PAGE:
18. D. W. 2 is another Inspector, of H. R, and C. E. Department, He also in spected the temple and -enquired from the neighbors thereof as to the nature of the temple and found that the temple is a public temple. This witness states that the temple is an old one and that he was not able to find out when and who built it. In his cross-examination he has stated that there are only Chettiars residing at Melatheru and no other caste people are residing there. This witness in O. A. 6/66 before the Deputy C commissioner, H. R. and C. E. has-stated there was no other person except the petitioner's (appellant) family has given money or property to the temple and that he did not know who locks the temple and takes away the key. He has further stated that there is no Kodimaram, or Hundial, or Urchava idols in the temple. In his re-examination he reiterated that on local enquiry he found that the temple is not a private temple. From the evidence of D. Ws. 1 and 2, we find that apart from Melatheru Chetti community other Hindus also participated in the poojas. These witness" have just gone for inspection purposes. The mere fact that Hindus, apart from Melatheru Chetti community, also participated in the poojas will not spell out that the' temple belonged to the public in general and not to any particular community. In this connection the learned counsel brought to our notice the decision of the Supreme Court in G. G. V. Narsimha Prabhu Y. Asstt. Commr., H. R. and C. E., , which states -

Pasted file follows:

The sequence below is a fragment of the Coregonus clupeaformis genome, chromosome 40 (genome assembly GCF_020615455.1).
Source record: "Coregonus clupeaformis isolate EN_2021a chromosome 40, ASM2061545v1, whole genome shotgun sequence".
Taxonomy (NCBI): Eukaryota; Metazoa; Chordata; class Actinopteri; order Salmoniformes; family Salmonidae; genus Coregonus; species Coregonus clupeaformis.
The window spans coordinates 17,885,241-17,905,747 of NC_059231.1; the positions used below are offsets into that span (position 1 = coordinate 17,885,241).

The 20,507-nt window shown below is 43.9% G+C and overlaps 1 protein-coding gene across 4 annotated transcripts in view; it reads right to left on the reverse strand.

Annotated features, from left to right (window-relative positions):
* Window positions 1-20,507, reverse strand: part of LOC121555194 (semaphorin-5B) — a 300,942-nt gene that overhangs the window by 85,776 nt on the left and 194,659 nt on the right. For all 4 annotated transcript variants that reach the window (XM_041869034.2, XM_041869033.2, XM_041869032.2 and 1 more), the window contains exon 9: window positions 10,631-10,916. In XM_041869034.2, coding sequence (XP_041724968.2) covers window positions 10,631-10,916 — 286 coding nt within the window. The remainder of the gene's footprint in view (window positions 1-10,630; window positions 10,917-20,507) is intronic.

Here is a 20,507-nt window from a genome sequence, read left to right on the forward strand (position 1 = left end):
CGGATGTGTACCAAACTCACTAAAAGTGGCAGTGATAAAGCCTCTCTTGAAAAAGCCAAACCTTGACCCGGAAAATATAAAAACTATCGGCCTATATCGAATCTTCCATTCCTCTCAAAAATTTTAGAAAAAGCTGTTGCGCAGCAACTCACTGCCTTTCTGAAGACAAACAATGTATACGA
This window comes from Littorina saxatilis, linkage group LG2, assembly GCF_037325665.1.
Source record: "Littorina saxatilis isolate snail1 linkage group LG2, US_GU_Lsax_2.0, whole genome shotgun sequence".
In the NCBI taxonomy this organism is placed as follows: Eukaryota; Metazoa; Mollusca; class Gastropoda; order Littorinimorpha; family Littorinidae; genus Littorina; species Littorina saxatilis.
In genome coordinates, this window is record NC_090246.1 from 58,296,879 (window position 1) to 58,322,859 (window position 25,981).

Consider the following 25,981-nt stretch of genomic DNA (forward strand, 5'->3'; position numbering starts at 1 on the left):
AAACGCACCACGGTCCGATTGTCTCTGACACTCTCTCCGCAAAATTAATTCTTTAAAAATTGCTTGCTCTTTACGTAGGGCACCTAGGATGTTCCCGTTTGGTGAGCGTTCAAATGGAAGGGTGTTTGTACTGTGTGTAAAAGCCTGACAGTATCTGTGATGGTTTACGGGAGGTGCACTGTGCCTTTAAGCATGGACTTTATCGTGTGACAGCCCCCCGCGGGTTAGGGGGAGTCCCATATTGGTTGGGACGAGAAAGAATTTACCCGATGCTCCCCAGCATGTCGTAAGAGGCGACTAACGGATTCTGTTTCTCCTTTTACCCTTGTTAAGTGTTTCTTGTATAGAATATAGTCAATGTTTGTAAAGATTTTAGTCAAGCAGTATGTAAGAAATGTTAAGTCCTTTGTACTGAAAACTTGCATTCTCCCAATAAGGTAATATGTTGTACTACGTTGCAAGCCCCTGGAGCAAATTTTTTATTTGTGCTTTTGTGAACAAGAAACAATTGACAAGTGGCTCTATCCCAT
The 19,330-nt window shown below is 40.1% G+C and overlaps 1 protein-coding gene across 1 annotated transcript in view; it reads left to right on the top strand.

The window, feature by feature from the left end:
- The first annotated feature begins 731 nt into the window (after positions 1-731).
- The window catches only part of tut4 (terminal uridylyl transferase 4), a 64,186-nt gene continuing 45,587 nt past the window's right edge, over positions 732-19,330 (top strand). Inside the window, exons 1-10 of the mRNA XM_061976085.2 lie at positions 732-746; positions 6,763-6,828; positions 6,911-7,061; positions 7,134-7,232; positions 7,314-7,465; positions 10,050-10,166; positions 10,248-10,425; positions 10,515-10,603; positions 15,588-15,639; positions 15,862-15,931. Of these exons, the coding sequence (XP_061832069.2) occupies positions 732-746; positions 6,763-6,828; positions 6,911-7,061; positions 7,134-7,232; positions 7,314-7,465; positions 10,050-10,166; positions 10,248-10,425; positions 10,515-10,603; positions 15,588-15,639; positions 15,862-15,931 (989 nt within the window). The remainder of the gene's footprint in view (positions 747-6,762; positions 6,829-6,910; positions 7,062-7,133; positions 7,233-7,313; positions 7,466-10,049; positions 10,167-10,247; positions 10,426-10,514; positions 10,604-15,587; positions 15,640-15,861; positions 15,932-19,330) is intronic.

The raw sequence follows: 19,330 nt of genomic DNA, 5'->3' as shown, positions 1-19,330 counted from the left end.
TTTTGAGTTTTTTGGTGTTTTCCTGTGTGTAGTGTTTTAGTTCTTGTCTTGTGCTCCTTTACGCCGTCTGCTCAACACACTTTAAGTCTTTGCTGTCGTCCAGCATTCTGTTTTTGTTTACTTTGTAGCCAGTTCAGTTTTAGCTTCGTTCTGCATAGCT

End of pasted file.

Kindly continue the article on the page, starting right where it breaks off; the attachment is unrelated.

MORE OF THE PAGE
"Even on the findings recorded by the Subordinate Judge, this would be a temple dedicated to or for the benefit of a section of the Hindu community and as such covered by the definition. The High Court reversed the decision of the Subordinate Judge and held that 'facts of the present case lend support to the conclusion that the temple must have been dedicated for the benefit of and used by the Hindu community and is being used by them as of right, as a place of public religious worship. The facts that weighed with the High Court were that Hindus generally came to worship in the temple and were not turned away and that when the deity is taken out in Procession, members of. the Hindu. community other than Goud Saraswat Brahmins also offer 'araties'. The claim made by some of the witnesses for the defendants that they used to consult the oracle in the temple also seemed to the High Court a significant circumstance. But the High Court appears to have overlooked that these witnesses admitted that before consulting the oracle the manager must be told of it and it is he who could consult on their behalf". The High Court has recorded a finding that 'numerous endowments' have been made by Hindus not belonging to Goud Saraswat Brahmin community. This is not however supported by the evidence in the case. Another circumstance which impressed the High Court was the recital in an award, (Ex. A. 13), which was made part of the decree, (Ex, A. 3), in a previous proceeding between the members of Goud Saraswat Brahmin community, themselves, that the trustees of the temple should place the accounts of income and expenditure before the 'general body'. This 'general body' according to the High Court implied the Hindu community generally. In the context of the award (Ex. A. 13), It is however clear that the 'general body' mentioned therein could only refer to the members of the Goud Saraswat Brahmin community because the proceeding concluded by the 'decree was confined to the members of the community. The law is now well settled that 'the mere fact of the public having been freely admitted to the temple cannot mean that courts should readily infer there from dedication to the public. The value of such public user as evidence of dedication depends on the circumstances which give strength to the inference that the user was as of right (See Bihar State Board of Religious Trust, Patna v. Biseshwardas, ). We find that the